If you mention Cannon to an aging buff you would more than likely elicit a hearty chuckle and memories of a tired Charles Bronson, a young Van Damme and Chuck Norris in his prime. This appears to be Cannon’s legacy – medium-low budget action flicks; suitable for drive-ins and grindhouses but produced a decade after such venues had closed. So instead of the romantic nostalgia of seeing Death Wish 3 at the mothbitten Albany/Roma/Star/Galaxy/Metro (insert your own, much loved fleapit here) or local ozoner, it would have more likely been screened in the pokier screens of your larger inner-city multiplex, a 100-seat box with floor to ceiling carpet.
Combine that with the Cannon visual aesthetic (cold, fluorescent and lots of concrete – call it cinematic brutalism) and those too-recent-romanticize fashions cobbled together by the cash-strapped costume and hair departments (the characters, even those apprently in positions of power, always looked so darn cut-rate and suburban) and the memories of Cannon are pretty grim. The aural chintzings of the synthesising Gary Changs and Jay Chattaways only compounds the pain.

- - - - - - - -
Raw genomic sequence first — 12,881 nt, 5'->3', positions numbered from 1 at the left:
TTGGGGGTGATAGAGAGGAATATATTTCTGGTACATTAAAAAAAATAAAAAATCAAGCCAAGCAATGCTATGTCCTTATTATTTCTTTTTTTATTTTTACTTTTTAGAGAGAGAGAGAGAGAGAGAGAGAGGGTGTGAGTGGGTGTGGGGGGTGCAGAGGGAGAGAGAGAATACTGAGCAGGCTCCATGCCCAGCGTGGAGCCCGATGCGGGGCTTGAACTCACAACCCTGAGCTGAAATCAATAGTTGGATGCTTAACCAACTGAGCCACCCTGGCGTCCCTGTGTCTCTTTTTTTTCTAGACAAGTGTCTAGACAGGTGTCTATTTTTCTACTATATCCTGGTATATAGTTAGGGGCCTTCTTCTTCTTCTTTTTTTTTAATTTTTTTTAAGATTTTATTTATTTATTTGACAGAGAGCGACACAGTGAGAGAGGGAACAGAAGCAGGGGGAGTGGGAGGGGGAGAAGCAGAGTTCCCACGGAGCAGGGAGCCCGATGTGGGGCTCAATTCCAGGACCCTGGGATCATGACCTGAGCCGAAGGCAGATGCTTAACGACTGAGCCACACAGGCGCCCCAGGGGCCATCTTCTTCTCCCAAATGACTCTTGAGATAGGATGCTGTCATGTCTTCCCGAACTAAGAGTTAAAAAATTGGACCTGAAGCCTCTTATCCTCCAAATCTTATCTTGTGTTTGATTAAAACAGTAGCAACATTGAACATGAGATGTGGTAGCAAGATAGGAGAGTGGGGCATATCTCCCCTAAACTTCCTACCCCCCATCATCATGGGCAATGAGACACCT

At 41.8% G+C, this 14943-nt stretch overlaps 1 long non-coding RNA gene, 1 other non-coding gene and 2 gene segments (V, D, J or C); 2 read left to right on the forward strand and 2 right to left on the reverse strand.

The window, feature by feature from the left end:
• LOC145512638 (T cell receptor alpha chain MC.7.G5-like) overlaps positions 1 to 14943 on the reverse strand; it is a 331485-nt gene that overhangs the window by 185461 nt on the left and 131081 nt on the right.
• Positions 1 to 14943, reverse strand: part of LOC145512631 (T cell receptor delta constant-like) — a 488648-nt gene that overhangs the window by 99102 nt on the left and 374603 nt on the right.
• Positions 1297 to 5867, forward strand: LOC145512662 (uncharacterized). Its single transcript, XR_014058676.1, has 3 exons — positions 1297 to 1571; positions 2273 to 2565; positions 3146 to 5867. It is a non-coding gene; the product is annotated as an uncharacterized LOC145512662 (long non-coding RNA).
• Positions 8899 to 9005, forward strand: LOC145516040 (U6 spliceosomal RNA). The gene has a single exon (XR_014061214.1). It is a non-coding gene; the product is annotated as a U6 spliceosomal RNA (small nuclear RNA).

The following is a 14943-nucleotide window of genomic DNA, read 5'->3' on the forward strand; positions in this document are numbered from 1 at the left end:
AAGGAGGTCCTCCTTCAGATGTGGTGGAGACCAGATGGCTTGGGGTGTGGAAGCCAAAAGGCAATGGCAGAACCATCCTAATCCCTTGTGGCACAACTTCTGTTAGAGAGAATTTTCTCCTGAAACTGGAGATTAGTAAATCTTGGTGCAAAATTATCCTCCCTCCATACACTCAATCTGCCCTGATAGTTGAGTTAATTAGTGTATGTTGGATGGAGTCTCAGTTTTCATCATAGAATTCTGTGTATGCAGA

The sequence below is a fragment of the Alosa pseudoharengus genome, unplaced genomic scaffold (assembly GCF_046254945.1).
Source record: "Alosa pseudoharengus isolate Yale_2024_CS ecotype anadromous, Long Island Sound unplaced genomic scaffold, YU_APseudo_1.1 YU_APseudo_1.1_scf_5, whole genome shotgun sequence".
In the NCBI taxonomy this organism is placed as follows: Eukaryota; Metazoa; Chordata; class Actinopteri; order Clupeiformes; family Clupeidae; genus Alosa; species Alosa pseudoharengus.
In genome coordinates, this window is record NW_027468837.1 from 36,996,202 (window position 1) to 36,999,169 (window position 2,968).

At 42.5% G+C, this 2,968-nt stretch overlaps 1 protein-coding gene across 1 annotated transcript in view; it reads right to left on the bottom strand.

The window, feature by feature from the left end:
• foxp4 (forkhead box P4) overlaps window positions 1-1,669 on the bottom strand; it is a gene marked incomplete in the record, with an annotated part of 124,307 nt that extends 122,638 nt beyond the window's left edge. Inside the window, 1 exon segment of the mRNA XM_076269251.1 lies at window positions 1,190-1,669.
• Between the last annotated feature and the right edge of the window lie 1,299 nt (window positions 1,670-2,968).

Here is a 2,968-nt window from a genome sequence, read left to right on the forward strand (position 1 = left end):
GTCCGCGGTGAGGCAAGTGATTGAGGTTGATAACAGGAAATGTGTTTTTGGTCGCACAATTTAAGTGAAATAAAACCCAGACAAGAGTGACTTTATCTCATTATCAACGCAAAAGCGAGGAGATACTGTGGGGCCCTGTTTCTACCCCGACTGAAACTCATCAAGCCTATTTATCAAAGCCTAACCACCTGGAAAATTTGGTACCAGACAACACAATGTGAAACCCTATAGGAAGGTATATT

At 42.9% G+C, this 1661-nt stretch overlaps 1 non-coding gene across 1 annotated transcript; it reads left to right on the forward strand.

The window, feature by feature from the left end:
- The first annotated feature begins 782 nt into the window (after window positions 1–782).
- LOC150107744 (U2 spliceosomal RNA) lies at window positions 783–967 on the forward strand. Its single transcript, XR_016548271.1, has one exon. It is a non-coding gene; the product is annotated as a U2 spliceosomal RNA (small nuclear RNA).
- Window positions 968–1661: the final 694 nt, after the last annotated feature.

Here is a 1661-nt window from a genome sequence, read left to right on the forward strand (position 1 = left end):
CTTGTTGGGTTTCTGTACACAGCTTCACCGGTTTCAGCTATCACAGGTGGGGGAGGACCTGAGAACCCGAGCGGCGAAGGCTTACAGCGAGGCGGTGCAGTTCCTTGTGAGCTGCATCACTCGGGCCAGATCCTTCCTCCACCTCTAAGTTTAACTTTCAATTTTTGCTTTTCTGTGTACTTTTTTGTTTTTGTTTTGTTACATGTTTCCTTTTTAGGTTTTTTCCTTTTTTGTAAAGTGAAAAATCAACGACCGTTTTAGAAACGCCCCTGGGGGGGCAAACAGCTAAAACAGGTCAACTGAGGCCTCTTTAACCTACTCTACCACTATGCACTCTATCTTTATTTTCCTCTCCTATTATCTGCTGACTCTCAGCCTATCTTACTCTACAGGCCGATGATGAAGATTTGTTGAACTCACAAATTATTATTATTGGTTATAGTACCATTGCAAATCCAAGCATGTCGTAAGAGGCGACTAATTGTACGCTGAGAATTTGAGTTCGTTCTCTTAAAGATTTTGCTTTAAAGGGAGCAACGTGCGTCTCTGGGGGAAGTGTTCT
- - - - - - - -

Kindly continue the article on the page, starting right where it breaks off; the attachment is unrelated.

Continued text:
There were times when Cannon aimed to have their fare last longer then a week on screen but their forays into matching it with the majors have passed into Hollywood lore for their sheer ineptitude. Perhaps Cannon’s entire legacy is best exemplified by its dealings with Sylvester Stallone. In 1985 Sly was, without a doubt, the biggest star in the world. In that year he managed the one-two punch of Rocky IV (domestic gross: $125 million) and Rambo: First Blood Part 2 (domestic gross: $150 million). Cannon spent that year trumpeting (and boy did they carry on about it!) the fact he was to star in their upcoming Over the Top and paying him $12 million to sign on (and to sign off much of his future career). With the boxoffice’s most bankable name on board, how could they go wrong? Well, by having him star in a story about professional arm wrestlers (gee, there’s one ‘sport’ that has been crying out for the big screen treatment) was one way to do it. Having Menaham Golan himself direct the film in his own inimitable manner (lunk of head and ham of fist) was another. Cannon’s marketing department, responsible for the least appealing campaigns of the decade, completed the task by making Over the Top look as cheap and tacky as the usual Cannon fodder they could not sell. When it was released in 1986 Over the Top grossed $16 million domestic – an abysmal return considering Stallone’s calibre, worse still considering the rentals would have not covered half of the star’s wage. Ahh Cannon – if only they put as much effort into making and selling their films as they did announcing their imminent production.